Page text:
The only parts of the route that are no longer in use are the goods yards at Partickhill and the Queen's Dock and the old terminus station at Hyndland.

References[edit]

  1. ^ a b c d e f g h John Thomas revised J S Paterson, A Regional History of the Railways of Great Britain: Volume 6, Scotland, the Lowlands and the Borders, David and Charles, Newton Abbot, 1984, ISBN 0 946537 12 7
  2. ^ John Riddell, The Clyde, The Fairlie Press, Fairlie, 1988, ISBN 1 871209 00 5
  3. ^ a b David Ross, The North British Railway: A History, Stenlake Publishing Limited, Catrine, 2014, ISBN 978 1 84033 647 4
  4. ^ W A C Smith and Paul Anderson, An Illustrated History of Glasgow's Railways, Irwell Press, Caernarfon, 1993, ISBN 1 871608 33 3
  5. ^ a b c d Gordon Stansfield, Glasgow and Dunbartonshire's Lost Railways, Stenlake Publishing Limited, Catrine, 2003, ISBN 978 184 033 235 3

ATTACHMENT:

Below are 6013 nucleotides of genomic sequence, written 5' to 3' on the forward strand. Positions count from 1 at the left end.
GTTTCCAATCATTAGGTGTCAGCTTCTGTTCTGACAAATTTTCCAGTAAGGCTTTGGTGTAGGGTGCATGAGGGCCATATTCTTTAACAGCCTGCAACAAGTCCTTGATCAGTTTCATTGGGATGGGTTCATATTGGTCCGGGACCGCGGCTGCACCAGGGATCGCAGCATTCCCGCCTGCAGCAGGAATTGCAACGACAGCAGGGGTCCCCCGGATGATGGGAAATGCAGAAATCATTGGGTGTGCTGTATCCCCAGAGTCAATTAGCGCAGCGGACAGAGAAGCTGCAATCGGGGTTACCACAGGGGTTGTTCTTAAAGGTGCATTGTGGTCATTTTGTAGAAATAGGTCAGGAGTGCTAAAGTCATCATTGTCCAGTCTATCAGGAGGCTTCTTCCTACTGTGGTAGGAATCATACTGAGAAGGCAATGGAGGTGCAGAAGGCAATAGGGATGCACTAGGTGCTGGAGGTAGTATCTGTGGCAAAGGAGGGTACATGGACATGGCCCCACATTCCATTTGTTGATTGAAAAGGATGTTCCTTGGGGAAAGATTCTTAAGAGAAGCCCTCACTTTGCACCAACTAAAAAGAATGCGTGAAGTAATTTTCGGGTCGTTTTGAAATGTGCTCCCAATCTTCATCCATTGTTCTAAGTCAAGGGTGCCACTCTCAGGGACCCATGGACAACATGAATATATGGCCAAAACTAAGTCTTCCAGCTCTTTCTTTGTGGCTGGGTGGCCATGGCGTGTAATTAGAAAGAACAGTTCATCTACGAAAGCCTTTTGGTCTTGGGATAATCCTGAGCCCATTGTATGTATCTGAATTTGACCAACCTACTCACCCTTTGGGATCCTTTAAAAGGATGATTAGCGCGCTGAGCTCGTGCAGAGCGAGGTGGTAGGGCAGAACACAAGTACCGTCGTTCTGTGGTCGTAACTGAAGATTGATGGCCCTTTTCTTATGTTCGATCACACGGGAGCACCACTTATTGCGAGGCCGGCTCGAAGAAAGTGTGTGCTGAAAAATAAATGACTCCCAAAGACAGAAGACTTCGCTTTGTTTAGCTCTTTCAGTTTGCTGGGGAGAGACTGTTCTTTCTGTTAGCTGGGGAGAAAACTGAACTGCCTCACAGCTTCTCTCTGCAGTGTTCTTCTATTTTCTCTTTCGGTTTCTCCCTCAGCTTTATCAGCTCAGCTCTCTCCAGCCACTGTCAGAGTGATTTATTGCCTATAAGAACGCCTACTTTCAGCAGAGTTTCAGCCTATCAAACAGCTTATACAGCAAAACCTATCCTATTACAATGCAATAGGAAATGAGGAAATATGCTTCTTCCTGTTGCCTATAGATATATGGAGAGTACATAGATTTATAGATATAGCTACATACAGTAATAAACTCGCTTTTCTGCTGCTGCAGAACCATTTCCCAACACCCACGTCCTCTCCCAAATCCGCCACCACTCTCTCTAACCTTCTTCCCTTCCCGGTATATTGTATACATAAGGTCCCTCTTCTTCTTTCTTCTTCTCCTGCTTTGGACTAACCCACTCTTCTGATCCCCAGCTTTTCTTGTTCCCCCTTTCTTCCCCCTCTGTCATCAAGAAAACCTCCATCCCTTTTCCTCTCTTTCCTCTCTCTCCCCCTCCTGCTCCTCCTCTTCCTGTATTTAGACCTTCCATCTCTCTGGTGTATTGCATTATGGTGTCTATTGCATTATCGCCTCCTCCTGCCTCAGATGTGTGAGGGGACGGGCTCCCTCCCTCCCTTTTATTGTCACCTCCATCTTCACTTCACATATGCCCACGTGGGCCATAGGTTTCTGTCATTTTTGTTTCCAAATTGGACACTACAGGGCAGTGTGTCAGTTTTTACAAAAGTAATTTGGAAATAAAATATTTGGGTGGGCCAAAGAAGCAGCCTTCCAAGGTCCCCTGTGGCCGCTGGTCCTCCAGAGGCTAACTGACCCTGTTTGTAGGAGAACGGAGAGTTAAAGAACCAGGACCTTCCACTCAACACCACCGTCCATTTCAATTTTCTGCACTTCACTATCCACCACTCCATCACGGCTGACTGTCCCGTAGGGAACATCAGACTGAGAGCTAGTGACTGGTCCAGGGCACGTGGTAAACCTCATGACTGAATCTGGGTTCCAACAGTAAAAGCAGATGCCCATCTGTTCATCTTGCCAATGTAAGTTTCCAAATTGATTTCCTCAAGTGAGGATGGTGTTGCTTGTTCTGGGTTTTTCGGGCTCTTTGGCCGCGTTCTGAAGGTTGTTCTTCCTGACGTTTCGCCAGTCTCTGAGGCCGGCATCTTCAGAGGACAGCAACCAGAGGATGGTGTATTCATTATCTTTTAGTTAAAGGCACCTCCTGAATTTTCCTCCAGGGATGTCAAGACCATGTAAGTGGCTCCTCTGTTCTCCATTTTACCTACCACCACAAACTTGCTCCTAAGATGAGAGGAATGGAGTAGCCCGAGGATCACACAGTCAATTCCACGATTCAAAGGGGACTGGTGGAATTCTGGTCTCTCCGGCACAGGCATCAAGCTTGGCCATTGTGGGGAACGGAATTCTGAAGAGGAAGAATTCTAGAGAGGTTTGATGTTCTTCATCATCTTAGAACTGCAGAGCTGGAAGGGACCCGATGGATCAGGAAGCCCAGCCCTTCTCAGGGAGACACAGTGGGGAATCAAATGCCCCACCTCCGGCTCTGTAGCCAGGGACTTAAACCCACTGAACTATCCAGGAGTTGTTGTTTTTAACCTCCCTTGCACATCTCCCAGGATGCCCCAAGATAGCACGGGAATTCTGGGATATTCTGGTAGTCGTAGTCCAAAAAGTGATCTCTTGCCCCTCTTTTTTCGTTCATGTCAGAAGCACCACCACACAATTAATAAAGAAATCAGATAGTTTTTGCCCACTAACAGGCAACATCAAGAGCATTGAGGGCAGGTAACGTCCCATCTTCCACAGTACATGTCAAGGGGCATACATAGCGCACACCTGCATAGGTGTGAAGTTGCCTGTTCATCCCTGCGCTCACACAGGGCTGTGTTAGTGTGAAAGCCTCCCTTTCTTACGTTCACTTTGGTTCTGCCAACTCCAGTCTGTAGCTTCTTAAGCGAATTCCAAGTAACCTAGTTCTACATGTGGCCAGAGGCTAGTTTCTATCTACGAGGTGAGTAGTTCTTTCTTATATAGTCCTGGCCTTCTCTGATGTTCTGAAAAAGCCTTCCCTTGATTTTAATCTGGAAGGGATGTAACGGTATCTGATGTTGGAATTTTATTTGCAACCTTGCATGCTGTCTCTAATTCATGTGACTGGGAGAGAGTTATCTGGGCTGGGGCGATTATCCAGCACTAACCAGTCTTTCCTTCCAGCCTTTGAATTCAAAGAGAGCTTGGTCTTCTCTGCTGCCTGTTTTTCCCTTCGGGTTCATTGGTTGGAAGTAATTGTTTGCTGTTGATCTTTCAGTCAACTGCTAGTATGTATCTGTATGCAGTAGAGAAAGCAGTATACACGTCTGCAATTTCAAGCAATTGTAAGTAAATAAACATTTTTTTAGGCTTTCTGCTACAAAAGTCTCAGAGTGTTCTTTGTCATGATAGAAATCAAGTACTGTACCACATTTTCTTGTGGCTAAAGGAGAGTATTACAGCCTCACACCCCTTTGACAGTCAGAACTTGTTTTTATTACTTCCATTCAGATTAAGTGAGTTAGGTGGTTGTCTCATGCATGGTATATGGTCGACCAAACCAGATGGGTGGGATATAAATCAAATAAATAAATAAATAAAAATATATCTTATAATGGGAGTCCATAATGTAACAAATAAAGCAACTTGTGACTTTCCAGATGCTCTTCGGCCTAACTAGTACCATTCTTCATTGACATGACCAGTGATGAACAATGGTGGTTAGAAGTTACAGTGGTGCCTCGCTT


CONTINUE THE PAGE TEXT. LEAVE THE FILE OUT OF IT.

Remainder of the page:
Notes[edit]

  1. ^ Paterson page 217; Ross, page 95, says 1 July 1873.
  2. ^ Paterson, page 218; Ross, page 166, says 14 December 1896

Sources[edit]

  • Awdry, Christopher (1990). Encyclopaedia of British Railway Companies. Sparkford: Patrick Stephens Ltd. ISBN 1-8526-0049-7. OCLC 19514063. CN 8983. 
  • Jowett, Alan (March 1989). Jowett's Railway Atlas of Great Britain and Ireland: From Pre-Grouping to the Present Day (1st ed.). Sparkford: Patrick Stephens Ltd. ISBN 978-1-85260-086-0. OCLC 22311137. 
  • Yonge, John (May 1987). Gerald Jacobs, ed. British Rail Track Diagams - Book 1: ScotRail (1st ed.). Exeter: Quail Map Company. ISBN 0-9006-0948-6. 
  • Yonge, John (February 1993). Gerald Jacobs, ed. Railway Track Diagams - Book 1: Scotland and the Isle of Man (2nd ed.). Exeter: Quail Map Company. ISBN 0-9006-0995-8. 
  • Yonge, John (April 1996). Gerald Jacobs, ed. Railway Track Diagams - Book 1: Scotland and the Isle of Man (3rd ed.). Exeter: Quail Map Company. ISBN 1-8983-1919-7. 
  • Yonge, John (2007). Gerald Jacobs, ed. Railway Track Diagams - Book 1: Scotland & Isle of Man (Quail Track Plans) (fifth ed.). Bradford on Avon: Trackmaps (formerly Quail Map Co). ISBN 978-0-9549866-3-6. OCLC 79435248.